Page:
Hope for Dialysis Patients with Lab-grown Blood Vessels

Hope for Dialysis Patients with Lab-grown Blood Vessels

The researchers believe these blood vessels could be used to replace damaged arteries caused due to kidney diseases.

Dialysis is a common treatment for patients with kidney diseases. For years, researchers have been working on improving this process and it seems they are one step closer to using bioengineered blood vessels. The researchers at the University of Yale and Duke might have found a breakthrough for this unpleasant process which would be a big relief for patients suffering from kidney disease. These blood vessels would replace donor tissues and synthetic polymers which carry the risk of inflammation and immune system rejection.

For this, the researchers have lined a biodegradable polymer tube with vascular cells from a deceased donor. During the study, they found out that cells multiplied and formed a new tube while polymer scaffolding got broken. Total of 60 patients participated where researchers then implanted those tubes into patients’ arm. Slowly but steadily, their cells migrated into the tubes and multiplied to create mature blood vessels. However, the entire process took one to two years. The artificial blood vessels, though acted and resembled natural blood vessels. Furthermore, the multi-layered tissues grown had repaired themselves at the site of penetration of dialysis.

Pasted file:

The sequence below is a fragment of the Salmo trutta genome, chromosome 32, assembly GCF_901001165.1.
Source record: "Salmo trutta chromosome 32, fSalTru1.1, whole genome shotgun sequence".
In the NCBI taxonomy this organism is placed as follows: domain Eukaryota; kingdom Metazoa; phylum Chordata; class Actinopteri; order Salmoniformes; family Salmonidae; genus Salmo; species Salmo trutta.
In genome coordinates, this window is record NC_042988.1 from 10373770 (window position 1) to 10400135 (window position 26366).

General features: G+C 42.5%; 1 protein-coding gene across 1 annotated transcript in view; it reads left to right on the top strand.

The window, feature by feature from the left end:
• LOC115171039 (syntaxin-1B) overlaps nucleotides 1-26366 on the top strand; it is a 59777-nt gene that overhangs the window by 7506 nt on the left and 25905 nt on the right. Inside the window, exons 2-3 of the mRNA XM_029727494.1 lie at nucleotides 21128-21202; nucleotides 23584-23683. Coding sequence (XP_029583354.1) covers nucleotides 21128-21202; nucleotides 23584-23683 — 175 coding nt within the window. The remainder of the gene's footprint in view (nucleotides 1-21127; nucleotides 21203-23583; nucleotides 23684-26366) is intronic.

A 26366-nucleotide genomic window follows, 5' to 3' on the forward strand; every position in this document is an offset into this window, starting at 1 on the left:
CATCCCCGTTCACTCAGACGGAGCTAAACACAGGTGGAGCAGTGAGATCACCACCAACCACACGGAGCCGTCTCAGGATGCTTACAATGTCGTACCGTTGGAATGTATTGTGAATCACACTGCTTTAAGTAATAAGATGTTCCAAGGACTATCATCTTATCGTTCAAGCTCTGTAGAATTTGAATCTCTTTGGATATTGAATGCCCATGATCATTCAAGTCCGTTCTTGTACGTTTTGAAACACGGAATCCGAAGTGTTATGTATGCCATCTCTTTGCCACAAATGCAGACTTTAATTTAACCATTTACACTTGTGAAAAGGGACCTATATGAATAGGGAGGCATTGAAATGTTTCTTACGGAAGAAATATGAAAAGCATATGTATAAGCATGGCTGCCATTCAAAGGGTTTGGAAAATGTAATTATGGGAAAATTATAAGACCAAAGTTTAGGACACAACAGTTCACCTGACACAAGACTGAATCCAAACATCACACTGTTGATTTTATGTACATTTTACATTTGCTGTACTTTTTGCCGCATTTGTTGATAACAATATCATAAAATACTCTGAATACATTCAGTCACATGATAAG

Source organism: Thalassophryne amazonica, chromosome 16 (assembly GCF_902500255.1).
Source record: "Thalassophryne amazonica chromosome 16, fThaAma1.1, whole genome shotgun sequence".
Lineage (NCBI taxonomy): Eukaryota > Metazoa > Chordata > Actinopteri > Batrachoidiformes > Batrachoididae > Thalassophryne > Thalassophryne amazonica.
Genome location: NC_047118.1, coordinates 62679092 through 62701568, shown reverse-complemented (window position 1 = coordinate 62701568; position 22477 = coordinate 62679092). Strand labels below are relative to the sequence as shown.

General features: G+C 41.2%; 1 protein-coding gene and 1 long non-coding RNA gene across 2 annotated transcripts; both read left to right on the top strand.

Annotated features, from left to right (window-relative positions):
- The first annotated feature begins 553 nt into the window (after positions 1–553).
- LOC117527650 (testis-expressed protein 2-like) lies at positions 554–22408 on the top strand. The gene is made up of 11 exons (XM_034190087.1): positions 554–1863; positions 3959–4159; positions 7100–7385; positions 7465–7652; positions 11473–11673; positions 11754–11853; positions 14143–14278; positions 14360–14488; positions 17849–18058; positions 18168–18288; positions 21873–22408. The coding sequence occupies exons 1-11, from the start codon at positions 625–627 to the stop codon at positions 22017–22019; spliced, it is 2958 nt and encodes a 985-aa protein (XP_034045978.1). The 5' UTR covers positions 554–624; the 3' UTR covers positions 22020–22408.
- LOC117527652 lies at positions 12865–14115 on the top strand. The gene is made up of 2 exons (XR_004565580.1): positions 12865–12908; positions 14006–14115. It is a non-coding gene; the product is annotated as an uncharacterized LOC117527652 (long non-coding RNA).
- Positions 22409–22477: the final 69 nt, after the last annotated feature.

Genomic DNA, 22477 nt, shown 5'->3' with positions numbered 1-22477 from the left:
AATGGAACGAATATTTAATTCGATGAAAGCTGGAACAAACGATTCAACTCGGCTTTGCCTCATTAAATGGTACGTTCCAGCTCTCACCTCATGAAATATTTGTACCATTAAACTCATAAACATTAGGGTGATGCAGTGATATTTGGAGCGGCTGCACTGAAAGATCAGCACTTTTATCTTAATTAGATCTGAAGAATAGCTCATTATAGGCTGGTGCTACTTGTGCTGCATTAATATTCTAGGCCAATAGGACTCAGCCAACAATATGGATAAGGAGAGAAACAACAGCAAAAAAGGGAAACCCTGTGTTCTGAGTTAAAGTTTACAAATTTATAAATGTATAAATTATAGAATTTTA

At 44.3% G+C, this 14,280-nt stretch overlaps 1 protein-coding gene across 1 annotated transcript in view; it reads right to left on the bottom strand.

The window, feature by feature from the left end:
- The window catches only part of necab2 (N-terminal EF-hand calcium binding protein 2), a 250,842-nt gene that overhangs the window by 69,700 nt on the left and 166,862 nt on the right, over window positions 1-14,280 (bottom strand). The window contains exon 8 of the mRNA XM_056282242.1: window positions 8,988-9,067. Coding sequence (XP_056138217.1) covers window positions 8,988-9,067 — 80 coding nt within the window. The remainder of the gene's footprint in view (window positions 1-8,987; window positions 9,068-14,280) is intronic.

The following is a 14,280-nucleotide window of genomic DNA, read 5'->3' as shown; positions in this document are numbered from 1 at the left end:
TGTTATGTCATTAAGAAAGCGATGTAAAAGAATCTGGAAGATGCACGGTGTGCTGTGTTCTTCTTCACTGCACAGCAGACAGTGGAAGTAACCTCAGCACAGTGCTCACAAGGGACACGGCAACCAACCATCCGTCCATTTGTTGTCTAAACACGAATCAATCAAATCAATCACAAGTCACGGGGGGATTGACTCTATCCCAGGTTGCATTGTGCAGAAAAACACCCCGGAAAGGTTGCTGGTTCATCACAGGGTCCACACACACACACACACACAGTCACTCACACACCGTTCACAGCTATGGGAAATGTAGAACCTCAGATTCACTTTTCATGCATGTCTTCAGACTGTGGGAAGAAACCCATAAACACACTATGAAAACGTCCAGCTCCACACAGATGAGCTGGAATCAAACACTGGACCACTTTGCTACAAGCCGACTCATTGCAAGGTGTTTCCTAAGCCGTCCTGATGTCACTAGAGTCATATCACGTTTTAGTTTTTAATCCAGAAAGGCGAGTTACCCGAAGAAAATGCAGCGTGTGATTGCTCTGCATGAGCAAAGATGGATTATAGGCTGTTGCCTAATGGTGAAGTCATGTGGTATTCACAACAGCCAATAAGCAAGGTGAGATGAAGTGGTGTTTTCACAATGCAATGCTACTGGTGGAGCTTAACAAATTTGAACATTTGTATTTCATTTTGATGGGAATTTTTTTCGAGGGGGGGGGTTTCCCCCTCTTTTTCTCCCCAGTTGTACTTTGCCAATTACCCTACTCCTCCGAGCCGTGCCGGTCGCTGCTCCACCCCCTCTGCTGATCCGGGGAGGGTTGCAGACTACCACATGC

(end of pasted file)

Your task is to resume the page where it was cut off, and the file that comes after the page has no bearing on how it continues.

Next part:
The researchers also noted that newly engineered blood vessels did not trigger any significant immune reactions in any of the partisans. When the blood samples were taken, participants’ bodies had been populated with a new blood vessel with smooth muscle cells. The new vessels also became covered with microvessels, which supplied nutrients and oxygen to the implant. The researchers think the next step in this study is to test this process on hundreds of patients. They also hope that these vessels could be used to replace damaged arteries due to heart disease.